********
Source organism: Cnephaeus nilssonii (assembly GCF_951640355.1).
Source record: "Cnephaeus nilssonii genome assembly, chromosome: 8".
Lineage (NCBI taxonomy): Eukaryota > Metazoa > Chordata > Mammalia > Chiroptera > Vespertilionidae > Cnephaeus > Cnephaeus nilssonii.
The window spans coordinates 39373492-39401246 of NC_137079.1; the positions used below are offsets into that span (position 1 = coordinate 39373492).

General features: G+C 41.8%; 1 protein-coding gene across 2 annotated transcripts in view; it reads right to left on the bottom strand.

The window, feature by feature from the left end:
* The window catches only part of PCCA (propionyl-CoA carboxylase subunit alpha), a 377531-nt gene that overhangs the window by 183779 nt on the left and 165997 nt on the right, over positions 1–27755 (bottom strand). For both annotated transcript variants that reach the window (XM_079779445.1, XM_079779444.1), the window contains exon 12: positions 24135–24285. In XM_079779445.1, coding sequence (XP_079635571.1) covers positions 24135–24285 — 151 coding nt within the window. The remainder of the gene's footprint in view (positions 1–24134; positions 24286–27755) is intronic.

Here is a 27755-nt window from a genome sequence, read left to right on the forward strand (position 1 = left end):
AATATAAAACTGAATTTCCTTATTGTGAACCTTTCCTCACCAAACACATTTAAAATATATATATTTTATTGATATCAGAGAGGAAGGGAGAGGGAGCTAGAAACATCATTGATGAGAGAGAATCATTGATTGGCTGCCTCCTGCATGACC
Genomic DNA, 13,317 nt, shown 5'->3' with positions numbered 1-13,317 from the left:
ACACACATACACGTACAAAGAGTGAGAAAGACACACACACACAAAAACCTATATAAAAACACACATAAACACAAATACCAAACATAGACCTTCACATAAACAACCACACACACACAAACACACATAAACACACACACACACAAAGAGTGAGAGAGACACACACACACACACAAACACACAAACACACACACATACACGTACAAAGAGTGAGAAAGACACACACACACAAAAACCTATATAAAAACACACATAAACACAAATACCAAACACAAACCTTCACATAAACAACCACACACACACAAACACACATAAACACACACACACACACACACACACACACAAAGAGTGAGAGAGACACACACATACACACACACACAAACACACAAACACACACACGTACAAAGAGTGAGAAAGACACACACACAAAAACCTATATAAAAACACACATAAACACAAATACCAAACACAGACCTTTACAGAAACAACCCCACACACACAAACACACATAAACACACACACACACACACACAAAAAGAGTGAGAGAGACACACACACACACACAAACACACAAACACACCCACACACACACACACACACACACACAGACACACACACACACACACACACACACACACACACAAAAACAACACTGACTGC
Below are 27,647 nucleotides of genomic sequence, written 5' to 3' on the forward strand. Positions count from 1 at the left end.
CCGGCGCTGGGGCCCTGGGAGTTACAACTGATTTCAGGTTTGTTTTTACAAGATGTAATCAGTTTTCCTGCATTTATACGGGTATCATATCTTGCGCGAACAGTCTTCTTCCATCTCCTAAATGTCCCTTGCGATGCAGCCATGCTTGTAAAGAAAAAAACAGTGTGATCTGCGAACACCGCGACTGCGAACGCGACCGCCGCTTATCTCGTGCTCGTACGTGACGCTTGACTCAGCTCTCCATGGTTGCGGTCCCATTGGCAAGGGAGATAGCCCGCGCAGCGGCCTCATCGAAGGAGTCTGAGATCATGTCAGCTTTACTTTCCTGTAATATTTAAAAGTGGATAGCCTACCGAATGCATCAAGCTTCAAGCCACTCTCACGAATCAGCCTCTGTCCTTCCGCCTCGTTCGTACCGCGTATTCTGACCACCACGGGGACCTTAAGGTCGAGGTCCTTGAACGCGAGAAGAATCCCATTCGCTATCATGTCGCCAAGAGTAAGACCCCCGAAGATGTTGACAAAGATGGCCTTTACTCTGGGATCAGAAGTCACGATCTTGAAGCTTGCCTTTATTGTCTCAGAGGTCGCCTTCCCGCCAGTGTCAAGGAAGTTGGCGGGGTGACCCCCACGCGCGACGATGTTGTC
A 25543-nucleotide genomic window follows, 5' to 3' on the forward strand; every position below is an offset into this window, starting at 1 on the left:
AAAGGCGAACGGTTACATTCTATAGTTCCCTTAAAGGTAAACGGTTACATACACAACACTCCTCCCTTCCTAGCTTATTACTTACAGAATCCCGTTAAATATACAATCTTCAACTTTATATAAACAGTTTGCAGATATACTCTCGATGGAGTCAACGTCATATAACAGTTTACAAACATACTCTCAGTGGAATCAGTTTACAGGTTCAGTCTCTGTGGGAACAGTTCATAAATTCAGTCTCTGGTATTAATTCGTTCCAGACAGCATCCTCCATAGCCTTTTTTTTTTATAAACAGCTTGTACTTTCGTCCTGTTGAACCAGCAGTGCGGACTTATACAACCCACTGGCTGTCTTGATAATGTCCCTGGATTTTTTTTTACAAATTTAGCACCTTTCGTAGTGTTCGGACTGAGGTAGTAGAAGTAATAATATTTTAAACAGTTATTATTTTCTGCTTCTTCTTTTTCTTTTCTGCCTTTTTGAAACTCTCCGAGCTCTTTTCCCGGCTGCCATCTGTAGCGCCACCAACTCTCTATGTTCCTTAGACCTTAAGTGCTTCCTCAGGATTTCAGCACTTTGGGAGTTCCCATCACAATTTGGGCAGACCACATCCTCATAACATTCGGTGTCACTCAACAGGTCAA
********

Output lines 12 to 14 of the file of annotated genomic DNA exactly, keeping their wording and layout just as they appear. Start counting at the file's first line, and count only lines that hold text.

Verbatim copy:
Below are 27,647 nucleotides of genomic sequence, written 5' to 3' on the forward strand. Positions count from 1 at the left end.
CCGGCGCTGGGGCCCTGGGAGTTACAACTGATTTCAGGTTTGTTTTTACAAGATGTAATCAGTTTTCCTGCATTTATACGGGTATCATATCTTGCGCGAACAGTCTTCTTCCATCTCCTAAATGTCCCTTGCGATGCAGCCATGCTTGTAAAGAAAAAAACAGTGTGATCTGCGAACACCGCGACTGCGAACGCGACCGCCGCTTATCTCGTGCTCGTACGTGACGCTTGACTCAGCTCTCCATGGTTGCGGTCCCATTGGCAAGGGAGATAGCCCGCGCAGCGGCCTCATCGAAGGAGTCTGAGATCATGTCAGCTTTACTTTCCTGTAATATTTAAAAGTGGATAGCCTACCGAATGCATCAAGCTTCAAGCCACTCTCACGAATCAGCCTCTGTCCTTCCGCCTCGTTCGTACCGCGTATTCTGACCACCACGGGGACCTTAAGGTCGAGGTCCTTGAACGCGAGAAGAATCCCATTCGCTATCATGTCGCCAAGAGTAAGACCCCCGAAGATGTTGACAAAGATGGCCTTTACTCTGGGATCAGAAGTCACGATCTTGAAGCTTGCCTTTATTGTCTCAGAGGTCGCCTTCCCGCCAGTGTCAAGGAAGTTGGCGGGGTGACCCCCACGCGCGACGATGTTGTC
A 25543-nucleotide genomic window follows, 5' to 3' on the forward strand; every position below is an offset into this window, starting at 1 on the left: